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The Cheshire schools thousands of pounds in the red

Analysis reveals Chester and Ellesmere schools running deficits of almost £500,000

Blacon High School has reported a £473,000 deficit for 2016-17

A teaching union says school budget deficits across the borough – including a £473,000 overspend at Blacon High School – show the government is not investing in our children.

Cheshire West and Chester’s Schools Forum was recently presented with an analysis of school balances for 2016-17 which the National Union of Teachers (NUT) finds concerning.

Among the other deficits listed are:

Queen’s Park High School in Chester - £217,185

Ellesmere Port Catholic High - £478,575

Kingsley Community Primary - £53,637

Eaton Primary - £37,287

■ Belgrave Primary, Chester - £33,393

Ashton Hayes Primary - £28,810

■ Burton Bishop Wilson CE Primary, Neston - £58,928

Chester teacher and NUT representative Greg Foster addresses passersby during a demonstration against academisation

Chester teacher Greg Foster, secretary of the local branches of the National Union of Teachers (NUT), said schools faced government spending cuts as well as rising costs in terms of the increase in teachers’ pay – 1% or 2% for the lower paid – as well as greater pension contributions and general inflation.

The only way for many to balance the books was to cut teachers and teaching assistants leading to larger class sizes.

He said: “So many schools are struggling because they are desperately short of cash. At the end of the day the people they should be investing in, they are not investing in at all.”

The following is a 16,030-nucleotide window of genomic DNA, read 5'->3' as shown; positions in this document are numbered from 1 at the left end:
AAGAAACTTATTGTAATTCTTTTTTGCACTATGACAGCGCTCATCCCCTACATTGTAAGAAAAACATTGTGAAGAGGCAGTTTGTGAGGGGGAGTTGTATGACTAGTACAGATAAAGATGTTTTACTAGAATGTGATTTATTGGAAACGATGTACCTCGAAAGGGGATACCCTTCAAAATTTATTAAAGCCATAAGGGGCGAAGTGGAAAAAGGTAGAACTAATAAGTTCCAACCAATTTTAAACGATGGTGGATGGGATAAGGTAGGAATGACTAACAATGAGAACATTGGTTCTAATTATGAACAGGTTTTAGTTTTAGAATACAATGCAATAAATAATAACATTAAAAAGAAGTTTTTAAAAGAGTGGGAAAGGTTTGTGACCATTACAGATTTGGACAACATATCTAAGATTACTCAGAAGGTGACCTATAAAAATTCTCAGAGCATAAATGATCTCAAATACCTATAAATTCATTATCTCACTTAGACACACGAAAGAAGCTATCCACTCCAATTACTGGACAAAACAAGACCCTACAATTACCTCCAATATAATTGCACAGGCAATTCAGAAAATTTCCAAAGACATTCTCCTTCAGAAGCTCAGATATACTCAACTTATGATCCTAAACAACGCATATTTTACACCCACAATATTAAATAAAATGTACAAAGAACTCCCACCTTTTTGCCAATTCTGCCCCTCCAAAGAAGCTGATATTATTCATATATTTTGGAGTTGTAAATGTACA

Mr Foster said it remains to be seen how the government’s proposed new national funding formula will work out in practice due to a lack of clarity but ‘strongly suspects’ it will mean cuts for most schools. And he argues millions of pounds is being ‘wasted’ through the programme to convert schools into academies.

The NUT divisional representative said the education system was facing a crisis caused by teachers leaving the profession in droves.

“It’s a combination of pay and the ever increasing workload and expectations," said Mr Foster.

Lyndsay Watterson, headteacher at Queen's Park High.

Earlier this year The Chronicle reported that Queen’s Park High School in Handbridge was struggling with falling rolls leading to a projected £1.5m deficit but headteacher Lyndsay Watterson is clear there is a brighter future ahead.

Crucially, Queen’s Park High has joined forces with Christleton High School under the management of Christleton Learning Trust (CLT) after converting to an academy, which became active from April 1.

This should enable the sharing of resources, the ability to make back-room savings and greater opportunities to enhance the learning experience.

Minutes from Cheshire West and Chester Schools Forum revealed just how low pupil numbers are at Queen’s Park. In years 7 to 11 there were just 383 (43%) of the school’s 900 capacity.

A falling roll fund has been established financed across all schools although it won’t ‘fully bridge the funding gap’ with a significant amount for the CLT to cover.

But the demographics which have adversely affected many secondary schools are turning around so that more pupils will be arriving in future.

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